I grew up in Birmingham, Alabama during the turmoil of the late sixties and early seventies. As a young white girl I cared about injustice and racism but I didn’t know how to respond. I grew to hate anything that felt like discrimination, including organizations that kept others out with rules and fees. Sometimes I wanted to pretend that what I saw on the news did not really exist. My exposure to people of color was limited to distant star athletes, kind church custodians, and a couple of history teachers who did not live in my neighborhood.

In high school, I became friends with an African-American classmate. She and I shared common interests and were a lot alike. We both had strong families who taught us that following Jesus meant loving others. We both avoided science courses and thrived in English and drama. We were creative and comfortable speaking in front of large groups of people. On one occasion, our teacher paired us as co-narrators for a school program. We worked together to choose our attire (we thought our coordinated outfits were awesome) and to practice our lines. But each afternoon our relationship ended when school was over. We attended different churches. We never went to the movies together. We never met at the mall or spent the night at each other’s home.

As an adult I have had more opportunity to interact with people of color. Even so, my connections have been professional. In spite of my good intentions, most of my friends have looked like me.

Four years ago when Jim and I moved to Albany, Georgia, we became a members of a racially diverse church. The experience proved to be more significant than I imagined.

walls fall downI am different because Miss Flo and Mr. Ernest, Michael, Jessica, and other people of color opened their hearts and shared their lives with me.

Mr. Ernest is a deep thinker who filters his personal experiences through the lens of Scripture. I have grown as we studied the Bible together.

Miss Flo’s life-giving embrace and words of encouragement reminded me of God’s presence and love.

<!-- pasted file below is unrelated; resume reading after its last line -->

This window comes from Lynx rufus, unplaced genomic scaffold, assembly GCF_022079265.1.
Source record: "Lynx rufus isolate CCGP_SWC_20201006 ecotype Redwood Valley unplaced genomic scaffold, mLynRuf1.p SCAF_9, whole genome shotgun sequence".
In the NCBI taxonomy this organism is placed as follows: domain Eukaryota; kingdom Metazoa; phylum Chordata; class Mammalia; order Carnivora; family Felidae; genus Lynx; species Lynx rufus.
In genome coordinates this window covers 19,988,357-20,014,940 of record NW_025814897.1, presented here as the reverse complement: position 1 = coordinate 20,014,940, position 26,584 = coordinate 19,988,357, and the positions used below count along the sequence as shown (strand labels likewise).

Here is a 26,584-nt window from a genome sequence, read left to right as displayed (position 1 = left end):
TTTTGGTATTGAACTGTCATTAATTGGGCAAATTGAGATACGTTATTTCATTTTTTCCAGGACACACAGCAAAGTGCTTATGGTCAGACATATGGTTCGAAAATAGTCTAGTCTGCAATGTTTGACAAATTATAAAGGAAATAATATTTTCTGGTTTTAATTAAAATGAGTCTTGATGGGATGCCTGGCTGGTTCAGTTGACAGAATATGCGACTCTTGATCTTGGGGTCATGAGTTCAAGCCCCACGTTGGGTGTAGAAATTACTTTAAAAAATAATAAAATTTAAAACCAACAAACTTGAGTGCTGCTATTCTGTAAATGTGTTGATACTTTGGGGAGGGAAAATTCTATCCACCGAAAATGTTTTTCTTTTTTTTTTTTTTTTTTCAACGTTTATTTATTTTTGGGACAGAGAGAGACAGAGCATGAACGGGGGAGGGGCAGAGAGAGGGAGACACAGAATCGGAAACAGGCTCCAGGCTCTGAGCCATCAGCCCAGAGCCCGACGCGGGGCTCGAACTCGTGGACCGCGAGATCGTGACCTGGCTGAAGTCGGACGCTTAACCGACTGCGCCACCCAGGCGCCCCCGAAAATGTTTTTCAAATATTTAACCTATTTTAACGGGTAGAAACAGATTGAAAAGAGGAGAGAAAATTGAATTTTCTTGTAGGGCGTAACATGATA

Michael walked through tremendous adversity with courage that comes from a profound faith in God. His personal integrity makes me want to be a better person.

My friend Jessica humbly serves her faith community in quiet ways. She capably juggles multiple responsibilities, never requiring appreciation or recognition.


Now when I think about justice and opportunity, the issues seem more complex. I have a new perspective because I see current events through the eyes of my friends.  They in turn, have watched my life and listened to me.

In the past, the tragic events of last week would have caused me to grieve and then channel my childhood. I would have looked away, choosing to fill my time and thoughts with other things because the news was just too painful to consider. I might have jumped on a political bandwagon because a leader seemed to have a plan.

But today, I reflect in a new way, not minimizing the pain and the problems, but offering a proclamation of hope.

I have seen a glimmer of light, a place of healing and reconciliation. I have seen the church—imperfect and messy, but open and forgiving and filled with love.

My experience worshipping, serving, and breaking bread with a racially diverse congregation tells me the church is a place where trust can be built. Believers from all backgrounds can learn to love and to listen. We can put aside our agendas for the sake of community. We can forgive. We can grieve the past and work for the future. We can serve one other.

Because of what Christ accomplished on the cross, we can bring the barriers down.

I don’t mean to suggest that the church is the only place where people of different races can become friends, but I do believe that when we worship, fellowship, and serve our communities together, Jesus will be in our midst.

 Now the Lord is the Spirit, and where the Spirit of the Lord is, there is freedom.  1 Corinthians 3:17

The Spirit of God will free us to pursue what is in another’s best interest, to sacrifice on their behalf, to give up keeping score, to forgive, and to love without thought of return. No longer an idea, these things become our experiences — the building blocks of rich relationships.

I don’t know what it would look like for you to spiritually engage with a racially diverse group of people. Maybe it’s as simple as meeting with a prayer partner on a regular basis. Maybe there’s a Bible study in your community where people of different races gather. Maybe you and your colleagues could meet before work to share and pray for one another. Maybe you should lead your church forward to connect with believers of another color on frequent occasions in meaningful ways. Perhaps you should seek out a community of believers who reflects the racial makeup of your city and connect with them.

Although I can’t tell you the steps you should take, I can assure you that if you begin to seek opportunity, God will open all kinds of doors. Jesus wants us to be united — it’s the prayer he prayed on our behalf. That unity means much more than avoiding church fights about the music or time of services. The unity that Jesus wants and died to provide, will occur when believers thoughtfully and purposefully love one another in the pursuit of God’s agenda as opposed to their own.

Today I am praying for direction and opportunity. Perhaps you should too.

May God’s peace and his healing occur in me and through me as I seek small ways and large opportunities to cross the racial divide and bring the barriers down.
















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